* The portion of consumer disposable income spent for food-at-home dipped to a new low of 11.4%, continuing a long-term trend.
* Convenience stores outpaced supermarkets in rate of growth. * The wholesale sector enjoyed a strong year.
* A majority of executives think disinflation has had a negative effect on the industry's health.
* Recession exceeds inflation as a present danger to operations. Sales growth slows as prices flatten...And consumer spending lags
Grocery store sales totalled $263.8 billion in 1983, a relatively modest gain of 4.7% over the previous year. significantly, however, higher prices accounted for only a small part of the increase. The food-at-home component of the Consumer Price Index went up a scant 1.1%, indicating that a better-than-usual portion of the growth was "real".
Stable prices, together with heavy use of specials, coupons, and other pricing inducements, enabled consumers to spend less of their disposable income for food-at-'ome. The fraction has been going down year after year and now stands at 11.4%. With supermarket product prices expected to remain reasonably level, and intense competition sure to continue, there is little likelihood that the trend will change.
While the year left something to be desired in terms of incremental sales volume, most grocers were apparently satisfied with the results. In general, the industry's spirits and expectations were higher at the end of 1983 than at the beginning. Growth potential brightest in Sunbelt
The number of supermarkets in operation grew by 600 during 1983, even though reduced price inflation held down "graduations" of smaller stores into the $2 million ranks. In sales, independents gained at a slightly greater rate than chains. The "other" stores--including delis, bodegas, and self service units of less-than-supermarket size--declined both in numbers and market share. Convenience stores had another forward-going year, adding 1,700 1nits and $1.4 billion of volume. 1983 chain openings and closings
The usual amount of shuffling took place on the chain store scene, but the total number of corporate supermarkets changed little. Among the largest companies, the percent showing openings-but-no-closings increased, while the percent closing one or more stores dropped. However, medium-sized chains reported just the opposite. There was also a sizable spurt in the percent of 21-50 store operators who had closings-but-no-openings. The smallest organizations became somewhat more active--41% opened one or more stores, compared with 27% in the prior year. Chain store openings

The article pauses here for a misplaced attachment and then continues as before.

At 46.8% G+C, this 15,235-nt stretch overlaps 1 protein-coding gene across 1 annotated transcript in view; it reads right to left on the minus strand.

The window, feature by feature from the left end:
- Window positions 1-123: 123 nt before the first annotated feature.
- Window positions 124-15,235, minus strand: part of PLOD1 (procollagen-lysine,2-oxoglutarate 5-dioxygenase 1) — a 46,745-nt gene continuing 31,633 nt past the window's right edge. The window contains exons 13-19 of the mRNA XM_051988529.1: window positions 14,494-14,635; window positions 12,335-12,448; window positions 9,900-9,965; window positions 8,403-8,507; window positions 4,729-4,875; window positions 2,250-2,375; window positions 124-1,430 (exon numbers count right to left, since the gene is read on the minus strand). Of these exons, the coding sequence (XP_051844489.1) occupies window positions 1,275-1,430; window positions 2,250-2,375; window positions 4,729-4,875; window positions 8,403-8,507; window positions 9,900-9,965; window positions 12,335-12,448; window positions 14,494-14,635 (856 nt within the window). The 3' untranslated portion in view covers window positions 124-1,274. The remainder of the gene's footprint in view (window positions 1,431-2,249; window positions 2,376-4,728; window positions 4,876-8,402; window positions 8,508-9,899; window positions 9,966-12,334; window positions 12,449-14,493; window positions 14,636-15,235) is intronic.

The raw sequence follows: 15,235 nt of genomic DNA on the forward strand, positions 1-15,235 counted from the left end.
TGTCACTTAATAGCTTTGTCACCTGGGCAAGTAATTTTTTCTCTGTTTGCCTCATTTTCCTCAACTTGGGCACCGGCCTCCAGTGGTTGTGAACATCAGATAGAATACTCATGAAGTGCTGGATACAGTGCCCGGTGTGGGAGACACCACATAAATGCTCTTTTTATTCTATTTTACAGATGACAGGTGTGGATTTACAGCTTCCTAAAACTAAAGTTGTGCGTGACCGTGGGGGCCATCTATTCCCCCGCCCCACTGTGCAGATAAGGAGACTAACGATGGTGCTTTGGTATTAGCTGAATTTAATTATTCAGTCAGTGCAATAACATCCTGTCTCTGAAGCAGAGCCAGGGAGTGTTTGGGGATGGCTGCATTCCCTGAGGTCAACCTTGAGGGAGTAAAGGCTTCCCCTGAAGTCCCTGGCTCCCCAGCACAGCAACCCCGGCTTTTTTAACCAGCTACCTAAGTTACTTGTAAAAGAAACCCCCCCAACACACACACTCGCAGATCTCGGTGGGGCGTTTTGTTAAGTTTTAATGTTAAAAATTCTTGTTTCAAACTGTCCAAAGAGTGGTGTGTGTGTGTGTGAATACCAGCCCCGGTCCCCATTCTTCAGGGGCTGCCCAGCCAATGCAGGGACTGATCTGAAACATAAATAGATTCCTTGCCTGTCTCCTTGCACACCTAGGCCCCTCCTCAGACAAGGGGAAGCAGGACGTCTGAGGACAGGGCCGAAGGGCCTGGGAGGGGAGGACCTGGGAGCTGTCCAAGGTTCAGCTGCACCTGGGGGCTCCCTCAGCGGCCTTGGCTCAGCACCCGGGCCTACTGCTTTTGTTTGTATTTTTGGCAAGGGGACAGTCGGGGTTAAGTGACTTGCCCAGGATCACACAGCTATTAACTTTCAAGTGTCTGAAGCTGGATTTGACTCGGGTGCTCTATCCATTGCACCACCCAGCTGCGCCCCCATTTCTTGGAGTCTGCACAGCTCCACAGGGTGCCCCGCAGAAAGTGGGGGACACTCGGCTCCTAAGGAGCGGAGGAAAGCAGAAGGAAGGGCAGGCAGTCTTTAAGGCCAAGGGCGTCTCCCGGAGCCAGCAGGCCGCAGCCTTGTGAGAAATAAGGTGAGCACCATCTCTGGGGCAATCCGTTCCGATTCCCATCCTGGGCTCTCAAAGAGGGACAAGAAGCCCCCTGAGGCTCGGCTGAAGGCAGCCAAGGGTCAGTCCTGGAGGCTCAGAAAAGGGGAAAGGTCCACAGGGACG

After a year in which 40% of the companies opened fewer stores than during the preceding 12 month period, the green light may be shining for chain store debuts. A solid 49% plan to add more new units in 1984 than they did in 1983. Executives of the largest chains are even more bullish. The long-term record indicates, however, that actual construction rarely matches intentions. Wholesalers post forward going year
Sales in the wholesale grocery sector increased 5.96% last year, comfortably ahead of the total industry gain. The overage is explained by the strong performance of independents and convenience stores, as well as service to chains.
The $65.8 billion figure reflects only the wholesale value of general line grocery products sold to retail grocery outlets. Excluded are food service and institutional sales and the retail volume of company-owned businesses.
The count of 139 unaffiliated wholesalers represents only those firms that qualify as primary grocery suppliers to supermarkets.
Mixed feelings about the effect of disinflation
Disinflation may have seemed desirable when costs and prices were going through the roof, but it obviously wasn't a cure-all. For the second year in a row, a small majority of executives think disinflation has affected the industry's health unfavorably. The same is true with respect to the impact of lower food price inflation on their own companies. Wholesale officers are especially convinced that relative price stability is bad medicine. Do grocers need inflation?
In light of negative attitudes about reduced food price inflation, it is logical to ask: Does the supermarket industry need a certain amount of inflation in order to operate successfully? A surprising 41% of chain officers (46% in the case of the largest chains) say yes. The level they think is worth having ranges from 2% to 8% and averages out at 4.6%. Cheers for Reagan's policies
Even Though Reagan administration actions hastened the disinflation which most executives regret, the president's overall policies are nevertheless judged to have been food for the industry. Additionally, 85% believe those policies will prove successful during his time in office--which, in their opinion, includes another term. Recession deemed a greater threat
By a two-to-one margin, industry leaders consider recession to be a bigger present danger to their operations than inflation. The pendulum is beginning to swing back, though.
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|Title Annotation:||grocery annual report|
|Date:||Apr 1, 1984|
|Previous Article:||Conditions ease -- tactics toughen.|